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« Reply #14 on: October 06, 2010, 01:17:23 AM »

Oct 6, 1967: U.S. jets strike targets in North Vietnam

U.S. Navy pilots fly 34 missions as they again strike the Chien Chiang and Lang Son bridges near the Chinese border, another bridge 39 miles northeast of Hanoi, a railroad yard near Mo Trang, and two anti-aircraft sites south of Dong Hoi.

Other jets attacked the Nam Dinh power plant that lay 45 miles southwest of Haiphong; a railway and highway bridge 24 miles southeast of Hanoi; and eight buildings in the Yen Bac military storage area. These raids were all part of Operation Rolling Thunder, which had been initiated in March 1965 and became the longest bombing campaign ever conducted by the United States Air Force. It was designed to destroy North Vietnam's industrial base and war-making capability.

During the protracted campaign, more than 643,000 tons of bombs fell on North Vietnam, destroying 65 percent of North Vietnam's petroleum storage capacity and an estimated 60 percent of its power-generating capability. Despite these results, Rolling Thunder has generally been assessed as a failure. For a number of reasons, conventional airpower used on North Vietnam did not have the desired impact on the unconventional war being fought in South Vietnam. First, North Vietnam was primarily a pre-industrial, agricultural society without major industrial targets. Second, the overall effectiveness of the bombing campaign was hampered by political constraints that limited targeting and other operational planning factors. Third, and perhaps most important, the North Vietnamese were a determined people who were prepared to continue fighting as long as it took to achieve their war aims. In essence, the United States was fighting a limited war, but the North Vietnamese were fighting a total war to the finish.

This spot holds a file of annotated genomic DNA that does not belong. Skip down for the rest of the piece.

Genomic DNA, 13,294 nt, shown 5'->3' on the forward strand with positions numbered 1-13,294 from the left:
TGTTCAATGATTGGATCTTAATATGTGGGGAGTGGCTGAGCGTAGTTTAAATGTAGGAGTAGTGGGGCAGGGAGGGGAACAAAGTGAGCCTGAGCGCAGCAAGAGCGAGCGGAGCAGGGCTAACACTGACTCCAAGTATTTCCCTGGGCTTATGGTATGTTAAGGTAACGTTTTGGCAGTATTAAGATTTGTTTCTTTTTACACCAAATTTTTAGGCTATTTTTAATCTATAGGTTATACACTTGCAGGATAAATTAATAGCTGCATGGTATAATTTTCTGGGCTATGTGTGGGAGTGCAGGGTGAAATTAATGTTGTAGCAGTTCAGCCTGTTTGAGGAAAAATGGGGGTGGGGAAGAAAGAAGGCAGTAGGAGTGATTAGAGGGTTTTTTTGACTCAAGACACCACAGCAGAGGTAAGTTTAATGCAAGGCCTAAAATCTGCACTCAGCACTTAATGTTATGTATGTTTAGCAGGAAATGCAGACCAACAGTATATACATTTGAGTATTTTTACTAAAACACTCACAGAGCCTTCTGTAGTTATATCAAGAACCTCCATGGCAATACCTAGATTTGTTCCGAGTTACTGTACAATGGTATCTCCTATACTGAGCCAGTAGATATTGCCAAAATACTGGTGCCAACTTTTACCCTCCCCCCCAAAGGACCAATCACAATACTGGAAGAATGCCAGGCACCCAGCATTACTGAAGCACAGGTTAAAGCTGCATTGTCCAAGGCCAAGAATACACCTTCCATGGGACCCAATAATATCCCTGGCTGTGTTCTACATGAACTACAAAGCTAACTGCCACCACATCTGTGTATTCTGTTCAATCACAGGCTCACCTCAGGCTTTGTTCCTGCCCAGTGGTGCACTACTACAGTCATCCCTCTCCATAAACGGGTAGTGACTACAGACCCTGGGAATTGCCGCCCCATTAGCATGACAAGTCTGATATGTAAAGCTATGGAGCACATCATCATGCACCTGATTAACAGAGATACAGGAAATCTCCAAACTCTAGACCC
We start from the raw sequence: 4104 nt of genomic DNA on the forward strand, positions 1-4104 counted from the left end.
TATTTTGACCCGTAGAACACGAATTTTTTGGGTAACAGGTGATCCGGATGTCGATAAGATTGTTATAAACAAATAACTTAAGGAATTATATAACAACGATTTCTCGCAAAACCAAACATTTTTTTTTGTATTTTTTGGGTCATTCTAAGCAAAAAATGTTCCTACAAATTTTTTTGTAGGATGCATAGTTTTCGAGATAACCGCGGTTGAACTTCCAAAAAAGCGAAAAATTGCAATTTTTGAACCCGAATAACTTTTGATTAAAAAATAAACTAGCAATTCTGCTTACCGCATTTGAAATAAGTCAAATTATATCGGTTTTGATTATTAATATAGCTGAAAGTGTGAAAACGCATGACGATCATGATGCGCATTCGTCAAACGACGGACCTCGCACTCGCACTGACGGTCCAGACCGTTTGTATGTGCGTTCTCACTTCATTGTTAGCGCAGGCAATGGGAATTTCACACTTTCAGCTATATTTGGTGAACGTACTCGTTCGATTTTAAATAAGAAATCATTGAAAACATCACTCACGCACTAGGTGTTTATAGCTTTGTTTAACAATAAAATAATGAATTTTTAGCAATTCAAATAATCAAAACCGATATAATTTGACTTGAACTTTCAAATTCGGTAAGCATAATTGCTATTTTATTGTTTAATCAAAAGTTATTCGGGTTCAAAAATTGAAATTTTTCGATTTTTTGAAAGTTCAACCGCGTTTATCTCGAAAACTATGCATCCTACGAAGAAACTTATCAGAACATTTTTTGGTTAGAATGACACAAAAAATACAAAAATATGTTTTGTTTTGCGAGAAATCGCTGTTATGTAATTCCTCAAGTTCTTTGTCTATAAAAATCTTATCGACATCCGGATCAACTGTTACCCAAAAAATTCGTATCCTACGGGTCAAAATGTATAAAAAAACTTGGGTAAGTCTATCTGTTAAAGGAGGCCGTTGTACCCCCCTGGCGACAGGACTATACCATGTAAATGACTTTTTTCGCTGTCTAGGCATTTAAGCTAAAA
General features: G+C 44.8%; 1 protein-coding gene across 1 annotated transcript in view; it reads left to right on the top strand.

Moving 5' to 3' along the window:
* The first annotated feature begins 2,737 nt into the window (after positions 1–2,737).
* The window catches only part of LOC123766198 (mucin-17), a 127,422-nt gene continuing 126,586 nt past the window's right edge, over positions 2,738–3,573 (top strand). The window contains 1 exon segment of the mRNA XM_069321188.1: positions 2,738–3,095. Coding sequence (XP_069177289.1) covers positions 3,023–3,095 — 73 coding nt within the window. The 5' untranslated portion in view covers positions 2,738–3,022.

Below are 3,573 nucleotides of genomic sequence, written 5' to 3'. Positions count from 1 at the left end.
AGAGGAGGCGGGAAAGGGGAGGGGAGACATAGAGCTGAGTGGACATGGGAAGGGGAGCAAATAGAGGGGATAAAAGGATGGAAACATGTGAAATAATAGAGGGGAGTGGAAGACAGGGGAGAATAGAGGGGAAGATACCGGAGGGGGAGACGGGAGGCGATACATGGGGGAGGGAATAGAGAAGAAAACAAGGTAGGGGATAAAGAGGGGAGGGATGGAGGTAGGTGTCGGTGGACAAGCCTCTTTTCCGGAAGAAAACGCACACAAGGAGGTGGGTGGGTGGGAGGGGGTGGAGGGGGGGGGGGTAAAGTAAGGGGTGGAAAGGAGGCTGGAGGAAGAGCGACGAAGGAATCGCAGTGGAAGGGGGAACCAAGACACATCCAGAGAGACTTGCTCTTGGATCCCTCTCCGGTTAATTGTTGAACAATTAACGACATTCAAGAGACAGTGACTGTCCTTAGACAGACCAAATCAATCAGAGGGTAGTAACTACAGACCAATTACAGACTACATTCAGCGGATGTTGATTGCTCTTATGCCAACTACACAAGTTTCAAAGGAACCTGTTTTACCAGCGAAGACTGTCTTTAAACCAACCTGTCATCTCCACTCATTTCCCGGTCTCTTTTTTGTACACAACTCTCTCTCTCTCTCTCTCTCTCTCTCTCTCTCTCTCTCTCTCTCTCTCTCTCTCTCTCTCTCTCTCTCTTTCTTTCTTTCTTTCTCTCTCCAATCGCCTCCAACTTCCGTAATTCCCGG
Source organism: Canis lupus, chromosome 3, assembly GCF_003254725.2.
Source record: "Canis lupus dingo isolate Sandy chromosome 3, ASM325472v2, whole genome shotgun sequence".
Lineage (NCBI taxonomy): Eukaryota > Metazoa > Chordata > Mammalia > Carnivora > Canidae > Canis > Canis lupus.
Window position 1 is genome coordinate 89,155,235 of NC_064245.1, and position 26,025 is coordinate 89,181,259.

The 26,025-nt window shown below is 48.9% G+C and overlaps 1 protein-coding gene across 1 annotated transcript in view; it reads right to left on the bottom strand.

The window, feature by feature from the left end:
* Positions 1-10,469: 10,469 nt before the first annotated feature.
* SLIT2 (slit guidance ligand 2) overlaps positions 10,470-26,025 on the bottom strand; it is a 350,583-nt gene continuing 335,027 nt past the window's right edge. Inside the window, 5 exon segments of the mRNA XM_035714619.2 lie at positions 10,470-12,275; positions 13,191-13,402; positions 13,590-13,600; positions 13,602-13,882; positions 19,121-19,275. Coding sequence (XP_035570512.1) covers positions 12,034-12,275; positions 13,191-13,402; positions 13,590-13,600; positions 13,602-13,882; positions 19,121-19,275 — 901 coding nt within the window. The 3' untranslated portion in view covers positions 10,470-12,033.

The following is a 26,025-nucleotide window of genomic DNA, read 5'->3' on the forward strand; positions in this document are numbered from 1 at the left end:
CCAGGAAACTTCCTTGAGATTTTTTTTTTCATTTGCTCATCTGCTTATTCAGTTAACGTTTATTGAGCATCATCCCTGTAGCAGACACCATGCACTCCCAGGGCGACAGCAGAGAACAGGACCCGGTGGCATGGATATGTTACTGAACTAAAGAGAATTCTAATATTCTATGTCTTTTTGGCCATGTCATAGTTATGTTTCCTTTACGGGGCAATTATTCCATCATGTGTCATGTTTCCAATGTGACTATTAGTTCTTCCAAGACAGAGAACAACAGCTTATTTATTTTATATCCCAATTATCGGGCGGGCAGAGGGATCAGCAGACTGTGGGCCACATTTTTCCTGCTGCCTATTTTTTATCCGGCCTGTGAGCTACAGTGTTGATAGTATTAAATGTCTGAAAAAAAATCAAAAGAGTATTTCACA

Oct 6, 1970:   South Vietnamese forces withdraw from Cambodia


South Vietnamese military officials announce the end of a three-month operation in southeastern Cambodia and the withdrawal of the 12,000-man task force involved. During the operation, which was designed to eliminate Communist base camps and supply areas along the Ho Chi Minh Trail, 453 enemy soldiers were reported killed. South Vietnamese losses were 93 killed and 642 wounded.